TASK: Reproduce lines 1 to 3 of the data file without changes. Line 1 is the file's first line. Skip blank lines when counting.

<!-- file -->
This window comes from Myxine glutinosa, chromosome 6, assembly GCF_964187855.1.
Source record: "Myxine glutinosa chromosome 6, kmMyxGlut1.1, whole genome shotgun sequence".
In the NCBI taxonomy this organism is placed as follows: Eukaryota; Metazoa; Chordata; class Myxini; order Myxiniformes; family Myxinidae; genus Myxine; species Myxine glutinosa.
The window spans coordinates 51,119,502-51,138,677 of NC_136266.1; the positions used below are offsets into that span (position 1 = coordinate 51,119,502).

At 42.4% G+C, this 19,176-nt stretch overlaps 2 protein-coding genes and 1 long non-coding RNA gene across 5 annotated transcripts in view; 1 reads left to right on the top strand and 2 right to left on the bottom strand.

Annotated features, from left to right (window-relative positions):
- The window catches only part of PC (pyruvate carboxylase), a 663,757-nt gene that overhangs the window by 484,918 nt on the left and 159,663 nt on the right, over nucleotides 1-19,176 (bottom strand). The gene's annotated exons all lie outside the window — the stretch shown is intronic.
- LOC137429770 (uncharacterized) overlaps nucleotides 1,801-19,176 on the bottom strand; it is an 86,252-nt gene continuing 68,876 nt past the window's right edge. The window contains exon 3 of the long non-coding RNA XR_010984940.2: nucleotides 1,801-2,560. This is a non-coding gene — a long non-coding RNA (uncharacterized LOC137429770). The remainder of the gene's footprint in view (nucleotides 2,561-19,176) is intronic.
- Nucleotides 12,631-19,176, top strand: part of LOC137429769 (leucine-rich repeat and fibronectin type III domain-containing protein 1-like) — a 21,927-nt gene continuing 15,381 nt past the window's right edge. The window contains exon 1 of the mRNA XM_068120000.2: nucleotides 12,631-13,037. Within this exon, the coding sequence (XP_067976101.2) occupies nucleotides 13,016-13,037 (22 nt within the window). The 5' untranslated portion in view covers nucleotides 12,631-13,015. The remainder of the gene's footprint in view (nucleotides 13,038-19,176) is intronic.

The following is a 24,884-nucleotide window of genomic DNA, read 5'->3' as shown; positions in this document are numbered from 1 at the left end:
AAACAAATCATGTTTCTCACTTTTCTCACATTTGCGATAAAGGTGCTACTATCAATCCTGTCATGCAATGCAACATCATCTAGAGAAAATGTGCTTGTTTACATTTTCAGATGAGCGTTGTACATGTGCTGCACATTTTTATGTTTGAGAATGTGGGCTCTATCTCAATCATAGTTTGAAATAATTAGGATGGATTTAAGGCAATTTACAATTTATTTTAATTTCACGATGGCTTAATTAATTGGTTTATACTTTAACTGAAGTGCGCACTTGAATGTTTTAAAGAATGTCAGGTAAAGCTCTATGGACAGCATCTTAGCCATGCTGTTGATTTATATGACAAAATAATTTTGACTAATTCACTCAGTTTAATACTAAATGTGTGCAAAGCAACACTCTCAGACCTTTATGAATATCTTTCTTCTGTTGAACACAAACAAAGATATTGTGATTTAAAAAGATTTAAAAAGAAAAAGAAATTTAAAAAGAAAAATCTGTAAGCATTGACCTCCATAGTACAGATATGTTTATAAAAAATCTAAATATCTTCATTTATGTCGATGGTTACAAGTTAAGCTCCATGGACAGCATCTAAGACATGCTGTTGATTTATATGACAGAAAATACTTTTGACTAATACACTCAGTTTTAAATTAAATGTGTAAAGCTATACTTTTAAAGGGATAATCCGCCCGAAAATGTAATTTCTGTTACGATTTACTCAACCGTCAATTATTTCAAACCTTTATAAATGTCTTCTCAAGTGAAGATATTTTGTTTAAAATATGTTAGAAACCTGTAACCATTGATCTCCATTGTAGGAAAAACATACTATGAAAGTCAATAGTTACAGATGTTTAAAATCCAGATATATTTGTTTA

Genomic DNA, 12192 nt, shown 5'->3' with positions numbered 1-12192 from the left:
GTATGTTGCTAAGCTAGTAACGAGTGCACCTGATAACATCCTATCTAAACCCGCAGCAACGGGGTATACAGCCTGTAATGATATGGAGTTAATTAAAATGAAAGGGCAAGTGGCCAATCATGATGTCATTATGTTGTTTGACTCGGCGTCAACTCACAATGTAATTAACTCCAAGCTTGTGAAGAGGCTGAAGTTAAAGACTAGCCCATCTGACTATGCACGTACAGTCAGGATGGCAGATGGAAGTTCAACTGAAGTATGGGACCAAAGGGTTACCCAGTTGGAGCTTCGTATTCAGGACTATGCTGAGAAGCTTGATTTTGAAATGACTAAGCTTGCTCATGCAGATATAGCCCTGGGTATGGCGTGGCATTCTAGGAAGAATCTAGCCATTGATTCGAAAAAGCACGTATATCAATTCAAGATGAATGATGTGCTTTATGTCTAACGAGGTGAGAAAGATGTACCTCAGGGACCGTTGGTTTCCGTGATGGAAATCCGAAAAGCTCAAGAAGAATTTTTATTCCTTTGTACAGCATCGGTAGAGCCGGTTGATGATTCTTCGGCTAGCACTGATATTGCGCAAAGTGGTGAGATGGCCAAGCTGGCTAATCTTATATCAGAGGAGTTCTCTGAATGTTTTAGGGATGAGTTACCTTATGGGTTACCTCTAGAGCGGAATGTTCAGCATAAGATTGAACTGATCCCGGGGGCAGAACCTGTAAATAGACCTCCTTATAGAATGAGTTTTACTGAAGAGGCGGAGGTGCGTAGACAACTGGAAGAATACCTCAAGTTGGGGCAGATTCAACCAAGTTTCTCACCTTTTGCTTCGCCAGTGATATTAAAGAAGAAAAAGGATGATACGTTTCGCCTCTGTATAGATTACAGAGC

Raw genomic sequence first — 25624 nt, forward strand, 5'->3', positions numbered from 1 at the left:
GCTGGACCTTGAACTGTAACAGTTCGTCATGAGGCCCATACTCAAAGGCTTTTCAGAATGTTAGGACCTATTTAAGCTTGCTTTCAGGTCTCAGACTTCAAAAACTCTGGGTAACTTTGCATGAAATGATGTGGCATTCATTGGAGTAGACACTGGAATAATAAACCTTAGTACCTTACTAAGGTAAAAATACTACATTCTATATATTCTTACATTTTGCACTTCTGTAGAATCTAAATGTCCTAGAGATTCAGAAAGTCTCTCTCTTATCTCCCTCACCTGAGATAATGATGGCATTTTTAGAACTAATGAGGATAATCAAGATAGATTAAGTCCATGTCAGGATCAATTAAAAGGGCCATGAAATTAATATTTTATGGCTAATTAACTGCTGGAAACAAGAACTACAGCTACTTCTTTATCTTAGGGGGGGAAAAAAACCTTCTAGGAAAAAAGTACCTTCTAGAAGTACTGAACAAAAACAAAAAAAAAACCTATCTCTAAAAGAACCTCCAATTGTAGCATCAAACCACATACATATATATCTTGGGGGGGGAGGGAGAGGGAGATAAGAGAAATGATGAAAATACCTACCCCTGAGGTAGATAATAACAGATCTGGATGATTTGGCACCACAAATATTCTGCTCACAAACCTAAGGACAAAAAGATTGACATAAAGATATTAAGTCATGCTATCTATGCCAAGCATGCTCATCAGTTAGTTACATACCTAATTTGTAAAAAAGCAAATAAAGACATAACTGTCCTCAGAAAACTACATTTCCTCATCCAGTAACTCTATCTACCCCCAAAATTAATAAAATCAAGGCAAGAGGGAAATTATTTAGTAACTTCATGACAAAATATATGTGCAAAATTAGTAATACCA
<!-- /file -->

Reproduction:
This window comes from Myxine glutinosa, chromosome 6, assembly GCF_964187855.1.
Source record: "Myxine glutinosa chromosome 6, kmMyxGlut1.1, whole genome shotgun sequence".
In the NCBI taxonomy this organism is placed as follows: Eukaryota; Metazoa; Chordata; class Myxini; order Myxiniformes; family Myxinidae; genus Myxine; species Myxine glutinosa.